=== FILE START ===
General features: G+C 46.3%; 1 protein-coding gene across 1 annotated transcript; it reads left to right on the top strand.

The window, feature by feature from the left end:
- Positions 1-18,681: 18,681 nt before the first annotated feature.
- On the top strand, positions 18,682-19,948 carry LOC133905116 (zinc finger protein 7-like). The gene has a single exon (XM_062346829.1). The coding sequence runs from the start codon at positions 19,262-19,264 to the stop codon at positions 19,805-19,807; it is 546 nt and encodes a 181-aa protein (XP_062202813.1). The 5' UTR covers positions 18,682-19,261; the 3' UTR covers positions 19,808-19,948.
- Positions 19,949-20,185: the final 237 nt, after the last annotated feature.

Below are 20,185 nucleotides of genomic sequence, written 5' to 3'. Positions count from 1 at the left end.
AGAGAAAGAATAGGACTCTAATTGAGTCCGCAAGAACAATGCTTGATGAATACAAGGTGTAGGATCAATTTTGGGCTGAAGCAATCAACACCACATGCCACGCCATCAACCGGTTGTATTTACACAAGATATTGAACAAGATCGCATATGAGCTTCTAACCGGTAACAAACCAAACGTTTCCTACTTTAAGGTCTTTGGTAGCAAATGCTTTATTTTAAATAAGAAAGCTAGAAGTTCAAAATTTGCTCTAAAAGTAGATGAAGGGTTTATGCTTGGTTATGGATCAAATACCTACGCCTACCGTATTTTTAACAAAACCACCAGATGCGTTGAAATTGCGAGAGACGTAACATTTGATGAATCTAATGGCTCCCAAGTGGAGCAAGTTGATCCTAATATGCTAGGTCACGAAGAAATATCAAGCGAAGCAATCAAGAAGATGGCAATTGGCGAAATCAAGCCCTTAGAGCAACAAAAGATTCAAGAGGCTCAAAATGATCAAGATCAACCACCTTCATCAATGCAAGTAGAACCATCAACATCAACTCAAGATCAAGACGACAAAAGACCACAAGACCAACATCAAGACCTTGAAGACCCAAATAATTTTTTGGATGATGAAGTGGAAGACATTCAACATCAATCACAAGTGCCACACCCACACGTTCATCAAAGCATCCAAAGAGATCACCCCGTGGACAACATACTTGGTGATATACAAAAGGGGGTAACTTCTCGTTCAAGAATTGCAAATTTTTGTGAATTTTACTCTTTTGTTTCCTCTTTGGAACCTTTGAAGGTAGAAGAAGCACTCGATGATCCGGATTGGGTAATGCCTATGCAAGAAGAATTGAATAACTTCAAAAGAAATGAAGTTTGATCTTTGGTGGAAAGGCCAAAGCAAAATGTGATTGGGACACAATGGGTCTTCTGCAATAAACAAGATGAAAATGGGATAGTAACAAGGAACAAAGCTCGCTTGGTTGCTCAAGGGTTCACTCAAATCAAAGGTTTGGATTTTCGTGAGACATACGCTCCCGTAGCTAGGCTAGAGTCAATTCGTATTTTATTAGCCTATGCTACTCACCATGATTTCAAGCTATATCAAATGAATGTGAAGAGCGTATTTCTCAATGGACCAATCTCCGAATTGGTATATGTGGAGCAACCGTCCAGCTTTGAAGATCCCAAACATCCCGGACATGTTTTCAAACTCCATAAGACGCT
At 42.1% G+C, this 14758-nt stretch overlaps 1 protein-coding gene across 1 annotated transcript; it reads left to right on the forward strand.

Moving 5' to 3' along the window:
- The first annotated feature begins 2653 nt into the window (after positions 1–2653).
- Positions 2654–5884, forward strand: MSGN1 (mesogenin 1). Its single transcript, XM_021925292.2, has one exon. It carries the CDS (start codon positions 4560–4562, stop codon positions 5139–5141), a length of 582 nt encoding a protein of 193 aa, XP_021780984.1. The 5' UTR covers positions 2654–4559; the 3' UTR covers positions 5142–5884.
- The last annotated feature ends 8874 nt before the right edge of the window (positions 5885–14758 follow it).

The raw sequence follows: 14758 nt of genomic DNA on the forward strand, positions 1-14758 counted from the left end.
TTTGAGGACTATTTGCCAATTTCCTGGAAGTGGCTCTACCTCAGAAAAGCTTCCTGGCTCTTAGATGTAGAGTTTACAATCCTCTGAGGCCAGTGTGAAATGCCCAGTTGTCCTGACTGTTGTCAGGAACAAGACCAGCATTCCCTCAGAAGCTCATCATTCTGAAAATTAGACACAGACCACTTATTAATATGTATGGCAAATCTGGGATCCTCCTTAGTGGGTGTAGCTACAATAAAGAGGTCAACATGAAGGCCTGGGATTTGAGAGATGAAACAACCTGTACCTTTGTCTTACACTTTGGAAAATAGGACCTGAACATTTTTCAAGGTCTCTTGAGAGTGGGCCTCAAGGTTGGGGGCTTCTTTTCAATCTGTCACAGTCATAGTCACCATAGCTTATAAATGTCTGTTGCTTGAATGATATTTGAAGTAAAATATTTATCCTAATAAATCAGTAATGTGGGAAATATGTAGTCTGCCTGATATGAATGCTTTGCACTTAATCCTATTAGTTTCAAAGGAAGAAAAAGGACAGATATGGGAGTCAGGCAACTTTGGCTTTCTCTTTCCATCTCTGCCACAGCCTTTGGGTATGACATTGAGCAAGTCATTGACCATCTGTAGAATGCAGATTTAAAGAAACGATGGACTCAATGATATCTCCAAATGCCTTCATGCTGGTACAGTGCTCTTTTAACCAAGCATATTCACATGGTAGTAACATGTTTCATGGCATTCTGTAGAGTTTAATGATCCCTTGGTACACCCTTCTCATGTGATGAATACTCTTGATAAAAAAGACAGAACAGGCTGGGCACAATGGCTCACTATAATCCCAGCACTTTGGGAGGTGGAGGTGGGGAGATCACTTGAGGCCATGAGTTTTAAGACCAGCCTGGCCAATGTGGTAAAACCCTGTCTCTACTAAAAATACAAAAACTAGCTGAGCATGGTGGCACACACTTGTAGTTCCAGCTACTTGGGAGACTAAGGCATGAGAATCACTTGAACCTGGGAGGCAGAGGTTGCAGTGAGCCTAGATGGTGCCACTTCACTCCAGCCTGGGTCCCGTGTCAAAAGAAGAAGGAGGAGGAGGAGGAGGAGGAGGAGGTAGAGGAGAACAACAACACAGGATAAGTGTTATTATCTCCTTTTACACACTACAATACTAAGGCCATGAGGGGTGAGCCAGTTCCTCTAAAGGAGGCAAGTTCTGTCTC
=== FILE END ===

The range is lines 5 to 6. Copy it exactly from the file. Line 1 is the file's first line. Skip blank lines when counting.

- Positions 19,949-20,185: the final 237 nt, after the last annotated feature.

Below are 20,185 nucleotides of genomic sequence, written 5' to 3'. Positions count from 1 at the left end.